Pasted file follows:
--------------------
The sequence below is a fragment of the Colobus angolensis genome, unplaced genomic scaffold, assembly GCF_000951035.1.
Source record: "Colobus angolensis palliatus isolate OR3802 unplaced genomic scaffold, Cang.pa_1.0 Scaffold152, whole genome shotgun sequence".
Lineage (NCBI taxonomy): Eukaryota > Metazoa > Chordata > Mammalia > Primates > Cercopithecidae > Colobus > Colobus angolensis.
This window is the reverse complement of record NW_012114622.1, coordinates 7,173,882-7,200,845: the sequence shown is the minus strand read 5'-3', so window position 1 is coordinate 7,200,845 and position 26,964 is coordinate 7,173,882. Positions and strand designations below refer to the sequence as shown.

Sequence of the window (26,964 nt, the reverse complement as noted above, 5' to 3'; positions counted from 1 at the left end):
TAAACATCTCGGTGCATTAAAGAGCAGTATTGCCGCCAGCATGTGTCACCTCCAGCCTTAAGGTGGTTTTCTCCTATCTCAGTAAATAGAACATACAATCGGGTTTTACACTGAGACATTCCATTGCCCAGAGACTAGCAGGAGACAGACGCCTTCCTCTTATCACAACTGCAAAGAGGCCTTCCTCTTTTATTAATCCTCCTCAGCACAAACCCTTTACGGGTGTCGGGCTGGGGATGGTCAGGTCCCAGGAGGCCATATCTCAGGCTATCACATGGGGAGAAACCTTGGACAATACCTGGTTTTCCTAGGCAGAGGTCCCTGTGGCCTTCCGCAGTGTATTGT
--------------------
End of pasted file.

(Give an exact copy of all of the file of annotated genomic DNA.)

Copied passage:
The sequence below is a fragment of the Colobus angolensis genome, unplaced genomic scaffold, assembly GCF_000951035.1.
Source record: "Colobus angolensis palliatus isolate OR3802 unplaced genomic scaffold, Cang.pa_1.0 Scaffold152, whole genome shotgun sequence".
Lineage (NCBI taxonomy): Eukaryota > Metazoa > Chordata > Mammalia > Primates > Cercopithecidae > Colobus > Colobus angolensis.
This window is the reverse complement of record NW_012114622.1, coordinates 7,173,882-7,200,845: the sequence shown is the minus strand read 5'-3', so window position 1 is coordinate 7,200,845 and position 26,964 is coordinate 7,173,882. Positions and strand designations below refer to the sequence as shown.

Sequence of the window (26,964 nt, the reverse complement as noted above, 5' to 3'; positions counted from 1 at the left end):
TAAACATCTCGGTGCATTAAAGAGCAGTATTGCCGCCAGCATGTGTCACCTCCAGCCTTAAGGTGGTTTTCTCCTATCTCAGTAAATAGAACATACAATCGGGTTTTACACTGAGACATTCCATTGCCCAGAGACTAGCAGGAGACAGACGCCTTCCTCTTATCACAACTGCAAAGAGGCCTTCCTCTTTTATTAATCCTCCTCAGCACAAACCCTTTACGGGTGTCGGGCTGGGGATGGTCAGGTCCCAGGAGGCCATATCTCAGGCTATCACATGGGGAGAAACCTTGGACAATACCTGGTTTTCCTAGGCAGAGGTCCCTGTGGCCTTCCGCAGTGTATTGT